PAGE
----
Sunday, October 17, 2010

Banana Bread, Refugee Birds, Sulfurous Eggs and the Walking Ashtray: Four Steps to Home Office Survival

Last week, I was finishing a big project and finally making progress. The only sound in the house was the clicking of the laptop. Then the phone rang. It was a client who wanted to talk for a few minutes, so that was the time that All Hell decided it would be a good time to Break Loose. The dogs, the kids, UPS Man, the knocking-door neighbor, the whistling teakettle – everyone seems to know when a customer is calling Julie, who could use A Little Quiet Around Here, for Crying Out Loud. After I restored peace (the mailman had been arriving, and it was Boomer’s day, apparently, to alert everyone in a five-mile radius), I apologized to my caller. “I work from home,” I said, “so it’s hard to keep things under control sometimes.” There’s an understatement. I started working from home when my oldest child was an infant, and sometimes, I’ve succeeded beautifully. Sometimes, not so much. Here are my four simple rules for the home office, all learned the hard way.

Step One. Shut Up About Your Home Life. Back when I was still an office dweller, I had a meeting with two sales guys. They mentioned a colleague of mine who worked from home two days a week. They referred to her, with much venom, as “Banana Bread.” Turns out that they had been on a conference call with her and she had said, “Just a second, I have to take some banana bread out of the oven.” It seemed like a perfectly normal thing to me – I mean, she was at home and I assumed she had an oven there – but it enraged these two. I realized that these men, who were not exactly kings of multi-tasking, were uncomfortable with someone who switched roles so easily. Was she working on the Chrysler account, dammit, the most important sales opportunity in the history of time, or was she baking bread? The idea that she could do both things at once was ludicrous to these geniuses. So I learned to keep my mouth shut about life and speak only of business. I might be folding laundry during a boring conference call, but I tried to convey the impression that I was standing at attention, pencil poised to capture the genius I was hearing.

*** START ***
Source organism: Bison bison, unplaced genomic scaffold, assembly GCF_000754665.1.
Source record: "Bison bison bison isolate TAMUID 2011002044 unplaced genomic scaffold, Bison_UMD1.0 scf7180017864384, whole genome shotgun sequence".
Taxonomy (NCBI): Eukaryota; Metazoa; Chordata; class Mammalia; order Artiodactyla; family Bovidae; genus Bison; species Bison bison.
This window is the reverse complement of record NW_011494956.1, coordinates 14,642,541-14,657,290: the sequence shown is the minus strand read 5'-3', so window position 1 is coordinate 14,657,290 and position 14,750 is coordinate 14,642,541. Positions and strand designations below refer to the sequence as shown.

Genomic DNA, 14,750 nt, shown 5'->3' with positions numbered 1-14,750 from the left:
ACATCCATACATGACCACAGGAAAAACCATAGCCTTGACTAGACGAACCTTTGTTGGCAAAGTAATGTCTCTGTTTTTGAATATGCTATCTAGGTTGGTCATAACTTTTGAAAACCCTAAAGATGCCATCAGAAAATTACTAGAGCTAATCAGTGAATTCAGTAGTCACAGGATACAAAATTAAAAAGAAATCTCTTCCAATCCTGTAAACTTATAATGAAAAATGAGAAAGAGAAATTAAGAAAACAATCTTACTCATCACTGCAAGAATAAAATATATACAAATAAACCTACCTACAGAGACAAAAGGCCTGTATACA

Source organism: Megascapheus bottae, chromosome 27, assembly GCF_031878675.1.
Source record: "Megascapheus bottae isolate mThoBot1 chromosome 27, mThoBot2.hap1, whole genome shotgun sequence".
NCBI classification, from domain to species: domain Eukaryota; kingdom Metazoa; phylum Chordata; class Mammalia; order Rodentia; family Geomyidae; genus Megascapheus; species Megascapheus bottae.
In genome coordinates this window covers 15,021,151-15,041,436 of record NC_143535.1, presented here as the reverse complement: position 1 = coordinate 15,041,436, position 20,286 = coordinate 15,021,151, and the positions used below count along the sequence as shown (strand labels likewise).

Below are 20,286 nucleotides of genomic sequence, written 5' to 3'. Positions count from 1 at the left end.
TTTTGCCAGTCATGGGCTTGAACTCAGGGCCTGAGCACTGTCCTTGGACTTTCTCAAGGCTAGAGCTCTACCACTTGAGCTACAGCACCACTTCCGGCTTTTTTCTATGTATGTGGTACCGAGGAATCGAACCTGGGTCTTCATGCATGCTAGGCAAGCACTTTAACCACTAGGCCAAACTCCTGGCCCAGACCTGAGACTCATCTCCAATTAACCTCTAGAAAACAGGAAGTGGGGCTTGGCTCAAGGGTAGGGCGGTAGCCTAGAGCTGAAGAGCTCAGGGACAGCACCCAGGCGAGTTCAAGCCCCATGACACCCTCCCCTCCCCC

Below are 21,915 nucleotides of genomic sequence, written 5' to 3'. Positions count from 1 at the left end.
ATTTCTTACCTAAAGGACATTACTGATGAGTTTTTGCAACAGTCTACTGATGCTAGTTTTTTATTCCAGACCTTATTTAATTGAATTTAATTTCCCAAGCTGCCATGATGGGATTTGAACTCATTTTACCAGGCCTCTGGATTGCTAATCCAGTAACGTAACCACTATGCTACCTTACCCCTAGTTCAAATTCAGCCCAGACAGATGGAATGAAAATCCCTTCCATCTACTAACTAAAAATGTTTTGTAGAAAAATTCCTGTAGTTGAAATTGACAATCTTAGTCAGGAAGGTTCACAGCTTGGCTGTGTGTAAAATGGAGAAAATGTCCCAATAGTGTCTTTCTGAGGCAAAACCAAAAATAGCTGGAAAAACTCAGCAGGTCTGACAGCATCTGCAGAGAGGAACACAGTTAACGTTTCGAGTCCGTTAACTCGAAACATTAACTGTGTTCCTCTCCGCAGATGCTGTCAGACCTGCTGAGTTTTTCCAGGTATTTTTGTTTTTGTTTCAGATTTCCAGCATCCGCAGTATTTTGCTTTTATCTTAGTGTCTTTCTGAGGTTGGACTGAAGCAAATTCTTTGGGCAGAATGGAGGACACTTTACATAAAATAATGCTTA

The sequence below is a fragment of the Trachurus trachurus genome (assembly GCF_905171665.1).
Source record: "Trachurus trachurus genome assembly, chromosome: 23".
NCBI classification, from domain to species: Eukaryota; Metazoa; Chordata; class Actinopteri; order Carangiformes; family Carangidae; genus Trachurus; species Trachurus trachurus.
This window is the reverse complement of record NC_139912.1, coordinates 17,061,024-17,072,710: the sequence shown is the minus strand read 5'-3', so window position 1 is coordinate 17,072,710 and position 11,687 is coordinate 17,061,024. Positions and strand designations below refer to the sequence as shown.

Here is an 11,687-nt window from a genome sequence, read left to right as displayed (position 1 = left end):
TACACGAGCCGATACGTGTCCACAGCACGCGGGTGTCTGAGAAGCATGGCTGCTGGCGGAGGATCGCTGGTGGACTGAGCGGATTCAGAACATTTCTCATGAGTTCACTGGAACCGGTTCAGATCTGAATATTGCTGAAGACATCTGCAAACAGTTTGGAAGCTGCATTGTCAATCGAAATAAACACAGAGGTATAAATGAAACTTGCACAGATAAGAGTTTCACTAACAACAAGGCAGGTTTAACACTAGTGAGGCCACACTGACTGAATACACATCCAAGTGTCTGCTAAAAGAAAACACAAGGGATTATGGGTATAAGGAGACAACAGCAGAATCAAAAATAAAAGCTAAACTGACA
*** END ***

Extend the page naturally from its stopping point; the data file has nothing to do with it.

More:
I’ve gotten pretty good at this compartmentalization. One day last spring was really my finest hour. Our cats were going through a phase that involved stunning small birds (sometimes I began to think they’d found little feline Tasers), dragging them into the house through the cat door, and then amusing themselves when the birds regained consciousness and tried to escape. After the thrill (screaming and pants wetting) of the first dozen or so of these events, I grew calm. Success depends on the right tools, and my daughter’s lacrosse stick proved a perfect small-bird scooper. One afternoon I was on the phone with a customer, mapping out a delivery schedule for a series of feature articles. I drifted downstairs for a glass of water and came upon a bird in the kitchen, flapping wildly. Without breaking stride, I pulled the lacrosse stick off the coat rack, scooped up the bird, and flung it out the door, all while discussing the schedule quite calmly. Client happy, bird saved. I felt like Wonder Woman.